Elkhart lawmaker targeting U.N. Agenda 21 in state legislative proposal
Posted: 01/06/2013 at 1:15 am
By: Tim Vandenack
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“Most would agree that the United Nations is reflective of many radical, extreme policies,” he said.
And he certainly doesn’t want anything to do with U.N. Agenda 21, a controversial resolution meant to encourage sustainable global development that world leaders inked at a 1992 U.N. conference. “I believe it is a potential threat, that it is important that state legislators stand up and express strong opposition,” he said.
Perhaps not surprisingly, then, the Republican lawmaker from Elkhart has authored a legislative proposal that would forbid Indiana governmental entities from adopting policies related to Agenda 21 that infringe on personal property rights. It’s part of an outcry by conservatives and tea party activists from around the country.
They worry Agenda 21-inspired initiatives will somehow lead to increased regulation of everyday life and chip away at individual freedoms.
“It is a completely onerous attempt by the big government socialists to control everything. Everything,” said Pete Recchio. He’s an Agenda 21 foe who helps lead a local tea party group, the Tea Party of Michiana Action Coalition, or TEA-MAC.
Never mind that Agenda 21 is nonbinding, meant mainly as a general framework to deal with poverty and increased pressure on natural resources, with a particular focus on developing countries.
Never mind that Neese can’t point to any specific examples of Agenda 21-inspired initiatives at the local level, 20-plus years after its creation.
Agenda 21, Recchio maintains, potentially imposes “onerous government” in all facets of life — the economy, gun control, environment, education, even food and water issues. Indeed, he sees the handiwork of Agenda 21 in a 2011 Elkhart County proposal, which ultimately failed, to revamp the zoning ordinances here.
Neese, who had been approached by Recchio and others in TEA-MAC on the matter, says it’s too early to say where his proposal will go. Indiana’s 2013 legislative session doesn’t formally begin until Monday.
Gov.-elect Mike Pence has apparently given the notion his blessing.
Recchio said Pence, a Republican, indicated to TEA-MAC reps that he’d back such legislation. “He enthusiastically said that he would support a bill to outlaw Agenda 21 in the state,” Recchio said.
A Pence spokesman didn’t respond to phone and email queries Friday.
Not everybody sees Agenda 21 as a threat.
“It’s a conjured-up fear, based on Internet fallacies,” said Mike Yoder, an Elkhart County commissioner who initially helped push the zoning ordinance that Recchio criticizes.
Yoder had never heard of Agenda 21 until Recchio and others charged that the U.N. plan was behind the 2011 zoning proposal. The zoning initiative came under fire as too controlling, as limiting landowners’ rights to use their land as they see fit, among other things.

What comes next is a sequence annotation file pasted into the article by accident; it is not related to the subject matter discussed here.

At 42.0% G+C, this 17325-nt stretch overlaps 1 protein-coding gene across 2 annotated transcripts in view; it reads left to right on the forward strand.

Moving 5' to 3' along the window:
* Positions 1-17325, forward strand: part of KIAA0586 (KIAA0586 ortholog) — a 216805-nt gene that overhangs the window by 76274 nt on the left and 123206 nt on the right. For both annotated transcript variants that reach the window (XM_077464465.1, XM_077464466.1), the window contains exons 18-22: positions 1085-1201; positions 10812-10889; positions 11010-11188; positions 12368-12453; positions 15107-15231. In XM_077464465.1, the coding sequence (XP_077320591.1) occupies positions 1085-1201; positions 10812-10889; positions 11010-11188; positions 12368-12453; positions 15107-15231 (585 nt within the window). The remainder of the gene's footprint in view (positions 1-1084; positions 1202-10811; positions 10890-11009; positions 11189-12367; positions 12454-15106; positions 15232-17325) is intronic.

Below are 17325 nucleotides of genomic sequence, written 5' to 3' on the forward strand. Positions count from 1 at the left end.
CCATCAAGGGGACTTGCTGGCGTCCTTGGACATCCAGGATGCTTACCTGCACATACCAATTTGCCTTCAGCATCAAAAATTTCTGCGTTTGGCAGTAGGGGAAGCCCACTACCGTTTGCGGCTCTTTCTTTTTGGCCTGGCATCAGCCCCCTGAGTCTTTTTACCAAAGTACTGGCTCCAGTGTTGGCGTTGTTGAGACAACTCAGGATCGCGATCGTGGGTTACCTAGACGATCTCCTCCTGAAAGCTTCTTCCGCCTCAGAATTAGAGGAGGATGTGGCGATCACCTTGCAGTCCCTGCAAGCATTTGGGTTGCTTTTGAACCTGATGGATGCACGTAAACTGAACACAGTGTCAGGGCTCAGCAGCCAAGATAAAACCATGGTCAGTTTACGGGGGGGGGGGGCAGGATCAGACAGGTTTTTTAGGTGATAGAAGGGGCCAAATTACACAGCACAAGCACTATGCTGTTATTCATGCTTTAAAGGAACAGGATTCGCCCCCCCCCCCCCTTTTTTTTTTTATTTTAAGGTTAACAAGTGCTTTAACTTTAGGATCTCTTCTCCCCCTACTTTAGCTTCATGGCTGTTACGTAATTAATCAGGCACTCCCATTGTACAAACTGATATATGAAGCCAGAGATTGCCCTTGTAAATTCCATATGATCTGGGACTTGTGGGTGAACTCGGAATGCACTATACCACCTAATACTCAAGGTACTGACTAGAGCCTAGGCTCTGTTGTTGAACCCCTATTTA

He’s since researched Agenda 21 and doesn’t see why the naysayers are so worried. In fact, he sees U.S. environmental and planning policies influencing Agenda 21, not the other way around. Moreover, some Agenda 21 calls — to reduce debt and conserve natural resources — jibe with conservative principles.
“I think that Rep. Neese needs to do some additional research into Agenda 21,” said Yoder, a Republican. The state lawmaker’s bill, the county official thinks, will likely go nowhere.
Rebecca Einhorn, spokeswoman for the Washington, D.C.-based Better World Campaign, a non-profit group that promotes U.S.-U.N. ties, noted that Agenda 21 was signed by President George H.W. Bush. It later garnered the support of Presidents Bill Clinton and George W. Bush.
“It may be helpful to bear in mind that Agenda 21 is not legally binding and, as such, does not take supremacy over U.S. law,” Einhorn said in an email. “Agenda 21 encourages, rather than compels, United Nations member states to consider the environmental impacts of their land, resources and transportation development policies.”
RIGHTS ‘IN PERIL’
Nevertheless, Neese — who doesn’t necessarily think the local zoning ordinance that was so criticized by Recchio had its basis in Agenda 21 — sees local government authority as threatened. He sees the creeping hand of Big Brother and speaks in grave terms.
“Part of their effort is having control over business, more regulation,” said Neese. “So it is very broad and diverse and it is in direct opposition to the free market enterprise that has made Indiana and the United States strong.”
Recchio speaks in similar terms.
“Without the passage of this bill, the citizens of Indiana are in peril of losing their rights that have been granted to them by the Constitution of the United States and the Constitution of Indiana,” Recchio said. “Pretty serious stuff.”
Neese’s proposal wouldn’t just prohibit Agenda 21-inspired policies that hamper private property rights without due process. It would also forbid adoption of international laws that run afoul of the U.S. and Indiana constitutions and outlaw use by Indiana governmental entities of money from any “Agenda 21 organization.”
Lawmakers in Alabama passed such a measure earlier this year, the first state to do so. Others have followed suit, and still more are mulling such action. If others are concerned, Neese reasons, that suggests that Agenda 21 is a potential threat to be reckoned with, even if he can’t pinpoint examples of change wrought by the U.N. initiative.
“The threat of Agenda 21 is beginning to develop and this legislation, in my view, stops it at the door front of Indiana,” Neese said.